For the London Free Press – April 2, 2012 – Read this on Canoe
Have you ever considered what a service provider – such as a cellphone company or social networking site – can do with the photos and other content you send or post using that service?
Occasionally, these licence permissions are drafted overly broad and grant the service provider the right to do almost anything it wants with the content.
For example a cellphone provider was recently criticized for language that said it: “will be free to copy, disclose, distribute, incorporate and otherwise use the content and all data, images, sounds, text, and other things embodied therein for any and all commercial or non-commercial purposes.”
In most cases, such overly broad language is not a nefarious plot to acquire user content for the service provider’s own use or profit. It is more likely the result of contract drafting that has not been thought through properly.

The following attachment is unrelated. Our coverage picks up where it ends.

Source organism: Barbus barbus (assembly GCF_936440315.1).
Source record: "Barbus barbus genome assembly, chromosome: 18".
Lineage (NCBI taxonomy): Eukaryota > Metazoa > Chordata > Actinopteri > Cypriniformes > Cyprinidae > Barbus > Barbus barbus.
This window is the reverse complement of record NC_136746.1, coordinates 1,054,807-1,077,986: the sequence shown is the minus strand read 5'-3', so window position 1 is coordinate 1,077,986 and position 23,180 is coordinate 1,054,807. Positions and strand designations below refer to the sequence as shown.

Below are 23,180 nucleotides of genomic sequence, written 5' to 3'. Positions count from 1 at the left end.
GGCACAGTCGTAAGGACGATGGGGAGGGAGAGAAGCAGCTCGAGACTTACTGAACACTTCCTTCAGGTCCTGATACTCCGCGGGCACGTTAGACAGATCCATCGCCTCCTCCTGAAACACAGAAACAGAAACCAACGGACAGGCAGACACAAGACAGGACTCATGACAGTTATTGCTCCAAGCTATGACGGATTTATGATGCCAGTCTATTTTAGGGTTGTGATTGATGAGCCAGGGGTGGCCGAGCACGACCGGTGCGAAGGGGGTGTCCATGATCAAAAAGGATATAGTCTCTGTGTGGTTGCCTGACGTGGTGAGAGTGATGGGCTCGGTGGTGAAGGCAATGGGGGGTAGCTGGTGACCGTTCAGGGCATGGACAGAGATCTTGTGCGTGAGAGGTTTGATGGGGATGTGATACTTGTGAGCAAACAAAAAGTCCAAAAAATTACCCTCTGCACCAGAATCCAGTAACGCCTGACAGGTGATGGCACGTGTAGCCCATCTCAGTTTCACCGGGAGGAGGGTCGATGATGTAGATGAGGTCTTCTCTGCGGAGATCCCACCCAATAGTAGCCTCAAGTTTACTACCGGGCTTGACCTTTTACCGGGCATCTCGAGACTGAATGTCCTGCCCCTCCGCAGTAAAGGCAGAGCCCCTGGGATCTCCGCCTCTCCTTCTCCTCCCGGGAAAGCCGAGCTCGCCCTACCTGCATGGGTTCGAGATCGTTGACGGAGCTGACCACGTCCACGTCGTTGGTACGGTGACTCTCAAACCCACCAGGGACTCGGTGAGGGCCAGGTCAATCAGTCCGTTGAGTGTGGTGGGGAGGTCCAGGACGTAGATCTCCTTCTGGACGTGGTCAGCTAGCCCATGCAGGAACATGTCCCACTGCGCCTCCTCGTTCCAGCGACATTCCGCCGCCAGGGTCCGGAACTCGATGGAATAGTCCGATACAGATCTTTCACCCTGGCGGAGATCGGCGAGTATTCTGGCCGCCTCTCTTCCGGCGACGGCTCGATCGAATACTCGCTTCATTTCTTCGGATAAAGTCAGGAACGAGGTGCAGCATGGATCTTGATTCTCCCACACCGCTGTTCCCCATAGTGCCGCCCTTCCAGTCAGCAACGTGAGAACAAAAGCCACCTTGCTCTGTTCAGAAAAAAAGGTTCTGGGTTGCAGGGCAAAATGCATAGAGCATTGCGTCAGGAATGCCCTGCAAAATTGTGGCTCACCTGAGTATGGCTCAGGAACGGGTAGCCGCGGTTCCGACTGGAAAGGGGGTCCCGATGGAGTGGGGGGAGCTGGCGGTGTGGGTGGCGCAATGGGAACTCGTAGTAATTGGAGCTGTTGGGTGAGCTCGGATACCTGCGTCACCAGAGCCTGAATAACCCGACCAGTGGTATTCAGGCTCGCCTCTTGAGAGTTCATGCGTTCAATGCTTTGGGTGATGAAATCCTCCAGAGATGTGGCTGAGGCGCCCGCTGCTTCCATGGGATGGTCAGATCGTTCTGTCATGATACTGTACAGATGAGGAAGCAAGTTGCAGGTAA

But the clause is a failure because it grants rights that the service provider doesn’t need, and doesn’t want. And it fails to look at the issue from the perspective of what uses a user would be comfortable granting to the service provider.
In other words, the clause does not balance the rights and needs of the parties.
Some people do read them, and eventually the language will end up being publicly criticized. That doesn’t bode well for the reputation of the service provider, and it may never know how many potential users voted with their feet and didn’t use their service because of the overly broad language.